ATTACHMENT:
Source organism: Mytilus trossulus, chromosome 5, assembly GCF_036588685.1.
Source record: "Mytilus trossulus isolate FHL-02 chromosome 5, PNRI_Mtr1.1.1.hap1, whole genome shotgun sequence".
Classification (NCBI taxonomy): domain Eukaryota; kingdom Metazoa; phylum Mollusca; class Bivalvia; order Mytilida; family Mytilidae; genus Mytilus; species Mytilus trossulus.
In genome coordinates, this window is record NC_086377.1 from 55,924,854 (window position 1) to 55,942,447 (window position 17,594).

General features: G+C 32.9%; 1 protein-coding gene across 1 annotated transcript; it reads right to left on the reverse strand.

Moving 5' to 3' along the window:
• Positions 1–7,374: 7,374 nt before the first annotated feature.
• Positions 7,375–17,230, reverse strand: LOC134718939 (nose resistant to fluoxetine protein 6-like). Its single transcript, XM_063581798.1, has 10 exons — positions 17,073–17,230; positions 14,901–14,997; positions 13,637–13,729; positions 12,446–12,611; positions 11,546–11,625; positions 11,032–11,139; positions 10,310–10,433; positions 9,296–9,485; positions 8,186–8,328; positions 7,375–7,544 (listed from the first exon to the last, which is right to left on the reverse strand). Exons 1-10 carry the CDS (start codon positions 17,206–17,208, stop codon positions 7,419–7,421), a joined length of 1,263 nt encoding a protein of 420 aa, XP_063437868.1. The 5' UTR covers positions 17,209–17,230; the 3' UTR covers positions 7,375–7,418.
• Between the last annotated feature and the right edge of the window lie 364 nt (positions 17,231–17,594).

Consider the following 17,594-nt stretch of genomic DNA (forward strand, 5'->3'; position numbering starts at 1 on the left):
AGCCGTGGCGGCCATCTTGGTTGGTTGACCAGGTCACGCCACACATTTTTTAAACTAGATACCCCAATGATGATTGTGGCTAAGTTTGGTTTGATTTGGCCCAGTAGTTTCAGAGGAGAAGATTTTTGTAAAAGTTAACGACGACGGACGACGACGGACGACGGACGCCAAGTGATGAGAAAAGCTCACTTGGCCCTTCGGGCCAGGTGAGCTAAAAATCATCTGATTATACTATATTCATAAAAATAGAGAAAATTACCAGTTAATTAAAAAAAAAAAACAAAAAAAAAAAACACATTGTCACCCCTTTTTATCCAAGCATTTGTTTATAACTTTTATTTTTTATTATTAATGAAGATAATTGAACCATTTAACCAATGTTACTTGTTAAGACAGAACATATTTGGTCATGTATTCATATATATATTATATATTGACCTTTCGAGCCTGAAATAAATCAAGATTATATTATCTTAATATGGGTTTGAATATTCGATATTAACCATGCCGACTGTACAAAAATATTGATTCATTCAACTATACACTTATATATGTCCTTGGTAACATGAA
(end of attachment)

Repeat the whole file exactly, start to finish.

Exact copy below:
Source organism: Mytilus trossulus, chromosome 5, assembly GCF_036588685.1.
Source record: "Mytilus trossulus isolate FHL-02 chromosome 5, PNRI_Mtr1.1.1.hap1, whole genome shotgun sequence".
Classification (NCBI taxonomy): domain Eukaryota; kingdom Metazoa; phylum Mollusca; class Bivalvia; order Mytilida; family Mytilidae; genus Mytilus; species Mytilus trossulus.
In genome coordinates, this window is record NC_086377.1 from 55,924,854 (window position 1) to 55,942,447 (window position 17,594).

General features: G+C 32.9%; 1 protein-coding gene across 1 annotated transcript; it reads right to left on the reverse strand.

Moving 5' to 3' along the window:
• Positions 1–7,374: 7,374 nt before the first annotated feature.
• Positions 7,375–17,230, reverse strand: LOC134718939 (nose resistant to fluoxetine protein 6-like). Its single transcript, XM_063581798.1, has 10 exons — positions 17,073–17,230; positions 14,901–14,997; positions 13,637–13,729; positions 12,446–12,611; positions 11,546–11,625; positions 11,032–11,139; positions 10,310–10,433; positions 9,296–9,485; positions 8,186–8,328; positions 7,375–7,544 (listed from the first exon to the last, which is right to left on the reverse strand). Exons 1-10 carry the CDS (start codon positions 17,206–17,208, stop codon positions 7,419–7,421), a joined length of 1,263 nt encoding a protein of 420 aa, XP_063437868.1. The 5' UTR covers positions 17,209–17,230; the 3' UTR covers positions 7,375–7,418.
• Between the last annotated feature and the right edge of the window lie 364 nt (positions 17,231–17,594).

Consider the following 17,594-nt stretch of genomic DNA (forward strand, 5'->3'; position numbering starts at 1 on the left):
AGCCGTGGCGGCCATCTTGGTTGGTTGACCAGGTCACGCCACACATTTTTTAAACTAGATACCCCAATGATGATTGTGGCTAAGTTTGGTTTGATTTGGCCCAGTAGTTTCAGAGGAGAAGATTTTTGTAAAAGTTAACGACGACGGACGACGACGGACGACGGACGCCAAGTGATGAGAAAAGCTCACTTGGCCCTTCGGGCCAGGTGAGCTAAAAATCATCTGATTATACTATATTCATAAAAATAGAGAAAATTACCAGTTAATTAAAAAAAAAAAACAAAAAAAAAAAACACATTGTCACCCCTTTTTATCCAAGCATTTGTTTATAACTTTTATTTTTTATTATTAATGAAGATAATTGAACCATTTAACCAATGTTACTTGTTAAGACAGAACATATTTGGTCATGTATTCATATATATATTATATATTGACCTTTCGAGCCTGAAATAAATCAAGATTATATTATCTTAATATGGGTTTGAATATTCGATATTAACCATGCCGACTGTACAAAAATATTGATTCATTCAACTATACACTTATATATGTCCTTGGTAACATGAA